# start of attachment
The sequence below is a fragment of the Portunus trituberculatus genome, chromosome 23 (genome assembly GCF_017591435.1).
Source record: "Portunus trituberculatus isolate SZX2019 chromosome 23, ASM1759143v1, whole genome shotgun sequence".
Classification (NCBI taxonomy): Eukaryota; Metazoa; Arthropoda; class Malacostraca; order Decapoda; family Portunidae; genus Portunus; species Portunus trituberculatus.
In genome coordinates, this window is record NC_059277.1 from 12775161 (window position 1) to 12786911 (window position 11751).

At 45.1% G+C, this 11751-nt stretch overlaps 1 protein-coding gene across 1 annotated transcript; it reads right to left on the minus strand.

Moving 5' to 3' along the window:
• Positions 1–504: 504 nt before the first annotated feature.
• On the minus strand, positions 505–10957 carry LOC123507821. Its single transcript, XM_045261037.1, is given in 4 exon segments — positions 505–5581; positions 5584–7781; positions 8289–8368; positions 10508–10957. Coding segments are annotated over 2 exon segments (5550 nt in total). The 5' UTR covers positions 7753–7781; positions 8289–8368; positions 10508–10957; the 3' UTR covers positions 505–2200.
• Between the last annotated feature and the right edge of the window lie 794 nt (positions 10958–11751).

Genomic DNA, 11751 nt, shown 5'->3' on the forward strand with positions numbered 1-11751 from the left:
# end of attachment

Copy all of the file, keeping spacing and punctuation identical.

The sequence below is a fragment of the Portunus trituberculatus genome, chromosome 23 (genome assembly GCF_017591435.1).
Source record: "Portunus trituberculatus isolate SZX2019 chromosome 23, ASM1759143v1, whole genome shotgun sequence".
Classification (NCBI taxonomy): Eukaryota; Metazoa; Arthropoda; class Malacostraca; order Decapoda; family Portunidae; genus Portunus; species Portunus trituberculatus.
In genome coordinates, this window is record NC_059277.1 from 12775161 (window position 1) to 12786911 (window position 11751).

At 45.1% G+C, this 11751-nt stretch overlaps 1 protein-coding gene across 1 annotated transcript; it reads right to left on the minus strand.

Moving 5' to 3' along the window:
• Positions 1–504: 504 nt before the first annotated feature.
• On the minus strand, positions 505–10957 carry LOC123507821. Its single transcript, XM_045261037.1, is given in 4 exon segments — positions 505–5581; positions 5584–7781; positions 8289–8368; positions 10508–10957. Coding segments are annotated over 2 exon segments (5550 nt in total). The 5' UTR covers positions 7753–7781; positions 8289–8368; positions 10508–10957; the 3' UTR covers positions 505–2200.
• Between the last annotated feature and the right edge of the window lie 794 nt (positions 10958–11751).

Genomic DNA, 11751 nt, shown 5'->3' on the forward strand with positions numbered 1-11751 from the left: